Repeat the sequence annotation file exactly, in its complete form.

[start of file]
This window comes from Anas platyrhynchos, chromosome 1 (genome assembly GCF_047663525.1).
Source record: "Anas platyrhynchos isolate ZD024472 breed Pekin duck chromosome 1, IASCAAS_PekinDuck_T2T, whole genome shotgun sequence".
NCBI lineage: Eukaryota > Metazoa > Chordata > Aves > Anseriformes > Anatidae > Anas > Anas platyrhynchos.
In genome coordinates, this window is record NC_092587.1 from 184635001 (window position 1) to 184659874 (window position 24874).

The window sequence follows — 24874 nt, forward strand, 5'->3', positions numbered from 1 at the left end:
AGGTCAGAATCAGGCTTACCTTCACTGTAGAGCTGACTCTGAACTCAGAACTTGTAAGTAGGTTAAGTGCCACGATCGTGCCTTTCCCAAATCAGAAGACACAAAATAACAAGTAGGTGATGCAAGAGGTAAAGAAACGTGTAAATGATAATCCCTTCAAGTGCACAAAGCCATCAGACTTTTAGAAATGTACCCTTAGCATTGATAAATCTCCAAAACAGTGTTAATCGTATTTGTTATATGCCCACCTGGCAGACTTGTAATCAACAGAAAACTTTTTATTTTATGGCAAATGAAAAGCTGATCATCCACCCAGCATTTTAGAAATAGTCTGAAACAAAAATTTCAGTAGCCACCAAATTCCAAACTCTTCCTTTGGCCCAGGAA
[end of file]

This window comes from Anas platyrhynchos, chromosome 1 (genome assembly GCF_047663525.1).
Source record: "Anas platyrhynchos isolate ZD024472 breed Pekin duck chromosome 1, IASCAAS_PekinDuck_T2T, whole genome shotgun sequence".
NCBI lineage: Eukaryota > Metazoa > Chordata > Aves > Anseriformes > Anatidae > Anas > Anas platyrhynchos.
In genome coordinates, this window is record NC_092587.1 from 184635001 (window position 1) to 184659874 (window position 24874).

The window sequence follows — 24874 nt, forward strand, 5'->3', positions numbered from 1 at the left end:
AGGTCAGAATCAGGCTTACCTTCACTGTAGAGCTGACTCTGAACTCAGAACTTGTAAGTAGGTTAAGTGCCACGATCGTGCCTTTCCCAAATCAGAAGACACAAAATAACAAGTAGGTGATGCAAGAGGTAAAGAAACGTGTAAATGATAATCCCTTCAAGTGCACAAAGCCATCAGACTTTTAGAAATGTACCCTTAGCATTGATAAATCTCCAAAACAGTGTTAATCGTATTTGTTATATGCCCACCTGGCAGACTTGTAATCAACAGAAAACTTTTTATTTTATGGCAAATGAAAAGCTGATCATCCACCCAGCATTTTAGAAATAGTCTGAAACAAAAATTTCAGTAGCCACCAAATTCCAAACTCTTCCTTTGGCCCAGGAA